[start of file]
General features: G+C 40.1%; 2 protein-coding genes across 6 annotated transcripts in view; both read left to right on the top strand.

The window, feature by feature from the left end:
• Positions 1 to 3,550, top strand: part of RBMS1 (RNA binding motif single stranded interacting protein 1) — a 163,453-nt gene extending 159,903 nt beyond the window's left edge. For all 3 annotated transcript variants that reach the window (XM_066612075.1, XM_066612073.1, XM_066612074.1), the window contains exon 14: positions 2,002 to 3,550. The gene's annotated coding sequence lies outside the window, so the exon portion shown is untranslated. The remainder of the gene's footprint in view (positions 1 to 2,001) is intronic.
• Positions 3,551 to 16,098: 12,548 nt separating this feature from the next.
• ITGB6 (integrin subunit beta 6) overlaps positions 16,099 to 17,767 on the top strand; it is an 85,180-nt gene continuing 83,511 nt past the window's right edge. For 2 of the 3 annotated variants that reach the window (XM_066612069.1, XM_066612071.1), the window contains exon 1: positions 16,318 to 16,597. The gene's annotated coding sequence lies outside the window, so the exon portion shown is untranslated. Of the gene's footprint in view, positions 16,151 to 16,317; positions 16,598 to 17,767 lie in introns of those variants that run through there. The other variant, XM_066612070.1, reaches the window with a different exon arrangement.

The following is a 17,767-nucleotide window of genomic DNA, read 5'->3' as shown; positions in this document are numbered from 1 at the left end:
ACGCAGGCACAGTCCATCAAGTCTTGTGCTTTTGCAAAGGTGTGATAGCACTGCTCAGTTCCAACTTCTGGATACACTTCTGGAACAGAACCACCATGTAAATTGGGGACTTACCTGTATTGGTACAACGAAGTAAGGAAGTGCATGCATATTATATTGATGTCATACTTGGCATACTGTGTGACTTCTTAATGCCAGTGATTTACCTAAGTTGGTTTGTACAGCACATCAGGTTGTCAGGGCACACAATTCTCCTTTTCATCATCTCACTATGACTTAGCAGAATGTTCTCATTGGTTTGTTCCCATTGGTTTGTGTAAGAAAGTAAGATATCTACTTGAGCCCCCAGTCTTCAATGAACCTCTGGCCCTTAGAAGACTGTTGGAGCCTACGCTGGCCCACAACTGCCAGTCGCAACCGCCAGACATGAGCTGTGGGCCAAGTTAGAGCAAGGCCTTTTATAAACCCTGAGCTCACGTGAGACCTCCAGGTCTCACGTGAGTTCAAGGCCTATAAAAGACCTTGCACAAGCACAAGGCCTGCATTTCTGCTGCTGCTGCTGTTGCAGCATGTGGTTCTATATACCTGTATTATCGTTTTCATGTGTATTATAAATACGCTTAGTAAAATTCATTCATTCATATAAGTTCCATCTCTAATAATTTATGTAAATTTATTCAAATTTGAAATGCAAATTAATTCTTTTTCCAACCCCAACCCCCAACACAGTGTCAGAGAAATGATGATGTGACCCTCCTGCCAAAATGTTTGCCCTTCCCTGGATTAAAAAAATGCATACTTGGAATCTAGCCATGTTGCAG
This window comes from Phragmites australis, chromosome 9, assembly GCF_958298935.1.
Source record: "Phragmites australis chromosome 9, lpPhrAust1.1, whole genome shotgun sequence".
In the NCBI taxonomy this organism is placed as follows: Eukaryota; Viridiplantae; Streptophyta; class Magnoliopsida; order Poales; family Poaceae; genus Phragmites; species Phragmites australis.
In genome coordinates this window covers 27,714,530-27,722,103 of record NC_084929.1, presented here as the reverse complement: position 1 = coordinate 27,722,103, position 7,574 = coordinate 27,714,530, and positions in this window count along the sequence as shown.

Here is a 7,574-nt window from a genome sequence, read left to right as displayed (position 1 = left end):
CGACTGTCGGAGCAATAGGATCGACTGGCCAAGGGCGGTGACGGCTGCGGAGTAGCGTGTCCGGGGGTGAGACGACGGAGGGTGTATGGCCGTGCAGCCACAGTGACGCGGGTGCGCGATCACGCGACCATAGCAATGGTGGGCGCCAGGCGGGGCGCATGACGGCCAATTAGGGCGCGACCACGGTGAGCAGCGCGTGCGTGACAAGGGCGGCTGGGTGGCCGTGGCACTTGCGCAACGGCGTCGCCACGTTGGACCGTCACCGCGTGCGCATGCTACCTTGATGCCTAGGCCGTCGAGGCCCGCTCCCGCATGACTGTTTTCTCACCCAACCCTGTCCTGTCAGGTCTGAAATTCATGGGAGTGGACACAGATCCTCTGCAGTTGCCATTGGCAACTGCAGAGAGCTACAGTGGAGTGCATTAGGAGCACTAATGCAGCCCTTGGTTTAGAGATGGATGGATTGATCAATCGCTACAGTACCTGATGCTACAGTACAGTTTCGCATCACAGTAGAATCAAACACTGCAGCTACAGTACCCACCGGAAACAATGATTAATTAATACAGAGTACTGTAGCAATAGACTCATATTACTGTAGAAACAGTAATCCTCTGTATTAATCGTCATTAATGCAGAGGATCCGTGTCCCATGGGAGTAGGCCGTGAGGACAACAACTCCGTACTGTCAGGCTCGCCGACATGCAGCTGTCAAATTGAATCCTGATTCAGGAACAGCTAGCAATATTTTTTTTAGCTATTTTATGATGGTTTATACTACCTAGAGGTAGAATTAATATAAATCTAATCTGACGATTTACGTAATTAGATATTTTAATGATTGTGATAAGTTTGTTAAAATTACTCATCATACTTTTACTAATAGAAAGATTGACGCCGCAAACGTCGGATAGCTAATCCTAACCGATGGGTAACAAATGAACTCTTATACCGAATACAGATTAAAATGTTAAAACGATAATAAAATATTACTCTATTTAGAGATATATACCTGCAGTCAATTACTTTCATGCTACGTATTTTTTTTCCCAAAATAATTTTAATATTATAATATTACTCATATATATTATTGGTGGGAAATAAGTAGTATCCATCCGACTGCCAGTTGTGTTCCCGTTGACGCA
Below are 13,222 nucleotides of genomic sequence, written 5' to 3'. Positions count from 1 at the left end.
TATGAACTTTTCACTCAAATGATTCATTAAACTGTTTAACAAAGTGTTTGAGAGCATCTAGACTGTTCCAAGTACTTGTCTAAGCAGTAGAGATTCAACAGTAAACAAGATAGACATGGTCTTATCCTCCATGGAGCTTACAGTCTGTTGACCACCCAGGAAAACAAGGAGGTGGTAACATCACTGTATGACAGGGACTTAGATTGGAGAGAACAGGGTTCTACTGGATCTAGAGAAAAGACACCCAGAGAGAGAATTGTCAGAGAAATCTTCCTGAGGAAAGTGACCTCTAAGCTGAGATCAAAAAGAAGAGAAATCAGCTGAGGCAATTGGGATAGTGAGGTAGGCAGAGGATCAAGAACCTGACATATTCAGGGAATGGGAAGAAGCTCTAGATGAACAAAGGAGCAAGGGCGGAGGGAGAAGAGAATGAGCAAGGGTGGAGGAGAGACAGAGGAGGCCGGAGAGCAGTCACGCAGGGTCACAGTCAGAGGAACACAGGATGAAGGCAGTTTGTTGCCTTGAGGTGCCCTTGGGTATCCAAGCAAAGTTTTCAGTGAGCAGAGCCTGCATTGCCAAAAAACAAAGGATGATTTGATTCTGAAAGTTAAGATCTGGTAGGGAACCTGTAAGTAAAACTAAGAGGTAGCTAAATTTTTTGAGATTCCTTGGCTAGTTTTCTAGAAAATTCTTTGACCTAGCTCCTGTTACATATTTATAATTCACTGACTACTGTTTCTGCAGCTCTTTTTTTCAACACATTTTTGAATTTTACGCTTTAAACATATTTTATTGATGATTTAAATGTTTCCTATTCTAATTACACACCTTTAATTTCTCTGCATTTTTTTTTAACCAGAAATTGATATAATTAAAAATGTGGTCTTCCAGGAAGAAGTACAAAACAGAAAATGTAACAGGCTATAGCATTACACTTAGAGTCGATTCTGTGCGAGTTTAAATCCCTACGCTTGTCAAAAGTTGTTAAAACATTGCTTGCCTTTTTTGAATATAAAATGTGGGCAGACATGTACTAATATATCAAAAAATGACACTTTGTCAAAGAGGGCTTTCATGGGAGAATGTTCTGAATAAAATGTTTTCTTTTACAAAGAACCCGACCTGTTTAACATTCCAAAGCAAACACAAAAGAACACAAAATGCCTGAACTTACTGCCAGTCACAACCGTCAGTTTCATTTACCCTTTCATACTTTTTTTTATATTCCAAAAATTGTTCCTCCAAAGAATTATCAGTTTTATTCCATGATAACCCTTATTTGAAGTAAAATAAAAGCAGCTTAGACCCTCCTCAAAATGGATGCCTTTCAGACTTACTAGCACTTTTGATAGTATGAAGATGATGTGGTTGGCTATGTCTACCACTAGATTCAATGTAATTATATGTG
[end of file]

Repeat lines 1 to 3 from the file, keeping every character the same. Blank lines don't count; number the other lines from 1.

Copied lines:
General features: G+C 40.1%; 2 protein-coding genes across 6 annotated transcripts in view; both read left to right on the top strand.

The window, feature by feature from the left end:
• Positions 1 to 3,550, top strand: part of RBMS1 (RNA binding motif single stranded interacting protein 1) — a 163,453-nt gene extending 159,903 nt beyond the window's left edge. For all 3 annotated transcript variants that reach the window (XM_066612075.1, XM_066612073.1, XM_066612074.1), the window contains exon 14: positions 2,002 to 3,550. The gene's annotated coding sequence lies outside the window, so the exon portion shown is untranslated. The remainder of the gene's footprint in view (positions 1 to 2,001) is intronic.